3. Music, comprehension, grammar and video clips. Reading and comprehension exercises used to be based on articles, short stories, etc. This activity suggests listening to a song and checking comprehension. And also, to review some grammar structures to make questions and conversations. On the other hand, by using a video clip, culture can be presented and compared. Song: Kiss the rain, by Billie Myers. Level: Low-intermediate or high intermediate. Age: Young learners or adults. Time: Variable (Depending on extended exercises). General objective To check listening and comprehension, review some adjectives and nouns and to talk about the content. Specific objective Students will be able to make questions in simple present and be able to make a phone conversation. Warm up To ask the students how do they talk in the phone and what questions they make. Activities Firstly, to introduce the context, so the pupils can make more sense of the lyrics, (Nunan 1999). The song is about a couple that broke up; one day she calls her old boyfriend. Then, the learners follow the sequence/situation till find the end. Some words will be explained (dawn, fall over, tempted, and so on.) The activity continues with a writing, reading and comprehension exercise: I.
Choose the best sentence that answers the following question: What is the intention of the girl? 1. To hurt herself. 2. To get back her boy. 3. To say goodbye.
Write true or false: 1. She is on the street _____
2. The boy is alone 3. It’s a sunny day 4. He lives far away
_____ _____ _____
In your own words, explain what do you understand by: 1. 2. 3. 4.
Am I getting through to you?: Keep in mind, we’re under the same sky: What I’m left imagining: Whenever I’m gone too long:
Explain with your own words, the story of the song:
How does the rain play a role in the song, what is its meaning? ____________________________________________________________ If you really love somebody, what would you do to comeback?
The learners will continue with the second option, to extend the activities: Option 2 Making questions The students will look for the questions asked in the song; in pairs they will answer them. Then, they will discuss which questions are really important and what other questions they would do to the person from the song, and they will add more questions with answers. Option 3 Phone conversation As homework, the pupils can elaborate an informal conversation, like talking to a friend. Option 4 Watching a video clip Using the clip from the song lets to predict or anticipate, what is going to occur in the video clip. After watching it, they will compare it to the song; saying if it was what they expected, what changes they noticed, and what they liked more or not and why? Also, what other elements they would add or take out? Option 5 Cultural elements To look for cultural elements and the differences and similarities in relation to students’ culture.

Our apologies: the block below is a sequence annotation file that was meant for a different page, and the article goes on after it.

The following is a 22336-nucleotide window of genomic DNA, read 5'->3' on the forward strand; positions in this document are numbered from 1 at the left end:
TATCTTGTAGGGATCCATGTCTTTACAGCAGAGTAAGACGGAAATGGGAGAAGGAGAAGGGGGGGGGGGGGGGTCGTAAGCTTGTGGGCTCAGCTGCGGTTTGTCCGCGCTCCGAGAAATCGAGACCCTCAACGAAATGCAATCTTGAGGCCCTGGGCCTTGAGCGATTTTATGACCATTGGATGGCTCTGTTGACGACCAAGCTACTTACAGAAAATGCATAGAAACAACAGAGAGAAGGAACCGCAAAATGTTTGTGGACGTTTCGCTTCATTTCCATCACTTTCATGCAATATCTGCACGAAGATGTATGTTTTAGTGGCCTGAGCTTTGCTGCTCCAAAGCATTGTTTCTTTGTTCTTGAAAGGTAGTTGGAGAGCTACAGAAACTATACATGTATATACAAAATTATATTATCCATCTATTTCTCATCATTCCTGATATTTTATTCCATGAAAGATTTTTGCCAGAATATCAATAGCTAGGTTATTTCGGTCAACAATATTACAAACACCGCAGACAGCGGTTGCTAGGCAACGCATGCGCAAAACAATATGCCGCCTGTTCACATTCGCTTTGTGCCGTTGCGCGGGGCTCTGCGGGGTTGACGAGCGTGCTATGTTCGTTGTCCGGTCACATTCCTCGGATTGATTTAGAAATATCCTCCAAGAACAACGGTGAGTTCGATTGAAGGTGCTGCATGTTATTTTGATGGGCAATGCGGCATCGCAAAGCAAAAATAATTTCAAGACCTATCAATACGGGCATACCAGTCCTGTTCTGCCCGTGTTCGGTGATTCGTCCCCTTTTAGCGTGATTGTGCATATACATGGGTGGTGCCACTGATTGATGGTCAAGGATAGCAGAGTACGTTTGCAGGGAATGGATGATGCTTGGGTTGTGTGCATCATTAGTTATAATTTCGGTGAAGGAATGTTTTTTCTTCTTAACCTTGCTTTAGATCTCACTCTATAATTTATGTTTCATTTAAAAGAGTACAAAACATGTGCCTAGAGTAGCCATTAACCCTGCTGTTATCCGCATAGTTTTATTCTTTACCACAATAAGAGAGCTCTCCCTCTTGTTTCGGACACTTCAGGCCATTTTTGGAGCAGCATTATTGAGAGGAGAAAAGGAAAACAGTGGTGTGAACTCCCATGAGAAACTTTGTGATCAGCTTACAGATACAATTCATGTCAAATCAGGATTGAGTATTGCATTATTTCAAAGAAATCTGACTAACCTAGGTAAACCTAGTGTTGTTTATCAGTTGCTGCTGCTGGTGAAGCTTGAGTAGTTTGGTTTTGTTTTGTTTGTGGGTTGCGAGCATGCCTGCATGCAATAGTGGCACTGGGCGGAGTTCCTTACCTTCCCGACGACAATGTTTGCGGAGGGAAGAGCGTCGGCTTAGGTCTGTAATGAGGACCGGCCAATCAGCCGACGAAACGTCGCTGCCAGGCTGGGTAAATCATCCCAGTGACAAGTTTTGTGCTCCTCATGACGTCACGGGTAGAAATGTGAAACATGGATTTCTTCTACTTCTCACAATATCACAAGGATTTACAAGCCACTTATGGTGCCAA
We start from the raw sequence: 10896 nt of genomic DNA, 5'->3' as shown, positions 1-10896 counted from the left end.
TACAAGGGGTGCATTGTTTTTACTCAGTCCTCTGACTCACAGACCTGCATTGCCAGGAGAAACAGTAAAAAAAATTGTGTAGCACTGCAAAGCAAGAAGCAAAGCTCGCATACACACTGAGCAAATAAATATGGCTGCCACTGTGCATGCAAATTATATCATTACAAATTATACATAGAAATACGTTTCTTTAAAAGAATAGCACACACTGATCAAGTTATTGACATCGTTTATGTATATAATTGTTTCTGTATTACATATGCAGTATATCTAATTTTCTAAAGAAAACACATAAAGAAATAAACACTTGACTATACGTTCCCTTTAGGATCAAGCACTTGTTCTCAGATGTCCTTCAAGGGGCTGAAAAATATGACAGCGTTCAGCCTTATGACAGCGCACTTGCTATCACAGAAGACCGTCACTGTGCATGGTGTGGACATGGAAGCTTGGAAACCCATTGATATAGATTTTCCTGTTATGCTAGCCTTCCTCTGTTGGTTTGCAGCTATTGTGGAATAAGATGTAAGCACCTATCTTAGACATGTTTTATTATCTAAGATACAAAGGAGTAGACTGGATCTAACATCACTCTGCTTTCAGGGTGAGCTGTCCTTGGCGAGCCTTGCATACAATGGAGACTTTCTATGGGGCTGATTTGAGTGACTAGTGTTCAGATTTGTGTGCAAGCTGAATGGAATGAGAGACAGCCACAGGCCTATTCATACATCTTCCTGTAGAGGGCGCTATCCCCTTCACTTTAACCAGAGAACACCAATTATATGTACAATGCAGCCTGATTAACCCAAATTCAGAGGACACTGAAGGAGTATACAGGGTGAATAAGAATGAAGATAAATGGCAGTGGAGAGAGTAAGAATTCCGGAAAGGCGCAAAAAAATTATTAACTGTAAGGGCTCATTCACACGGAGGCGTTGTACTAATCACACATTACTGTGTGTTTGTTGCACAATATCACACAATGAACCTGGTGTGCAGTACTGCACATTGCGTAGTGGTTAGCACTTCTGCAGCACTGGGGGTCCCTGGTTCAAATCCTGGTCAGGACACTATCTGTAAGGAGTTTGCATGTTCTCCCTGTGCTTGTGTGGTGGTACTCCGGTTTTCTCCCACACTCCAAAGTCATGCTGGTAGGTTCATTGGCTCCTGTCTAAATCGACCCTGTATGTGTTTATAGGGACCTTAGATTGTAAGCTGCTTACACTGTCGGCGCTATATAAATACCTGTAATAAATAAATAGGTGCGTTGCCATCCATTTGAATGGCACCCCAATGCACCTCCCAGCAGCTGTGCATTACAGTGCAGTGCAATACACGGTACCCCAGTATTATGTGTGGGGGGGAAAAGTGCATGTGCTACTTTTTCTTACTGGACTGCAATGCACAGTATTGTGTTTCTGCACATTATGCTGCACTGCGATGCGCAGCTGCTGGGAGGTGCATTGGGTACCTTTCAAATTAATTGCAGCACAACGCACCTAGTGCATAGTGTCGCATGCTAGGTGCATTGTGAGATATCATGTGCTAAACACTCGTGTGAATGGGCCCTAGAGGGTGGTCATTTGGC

Option 6 Filming a clip If there were time and equipment available, this would be an interesting follow-up alternative.
Option 7 Vocabulary game From the song are taken the new words or expressions and written in a piece of paper, and in slips of paper the definitions of this vocabulary. So the learners relate both papers to find out the meanings.
Kiss The Rain, By Billie Myers. Hello Can you hear me? Am I gettin’ through to you? Well hello Is it late there? There’s a laughter on the line Are you sure you’re there alone? Cause I’m I’m trying to explain Something’s wrong You just don’t sound the same Why don’t you Why don’t you Go outside Go outside. Kiss the rain Whenever you need me Kiss the rain Whenever I’m gone too long If your lips Feel lonely and thirsty Kiss the rain And wait for the dawn. Keep in mind We’re under the same sky And the nights As empty for me, as for you If you feel You can’t wait the till mornin’ Kiss the rain (x 5). Well hello Do you miss me? I hear ya say you do But not the way I’m missin’ you So what’s new? How’s the weather? Is it stormy where you are? You sound so close but it feels like you’re so far Oh would it mean anythin’ If you knew What I’m left imaginin’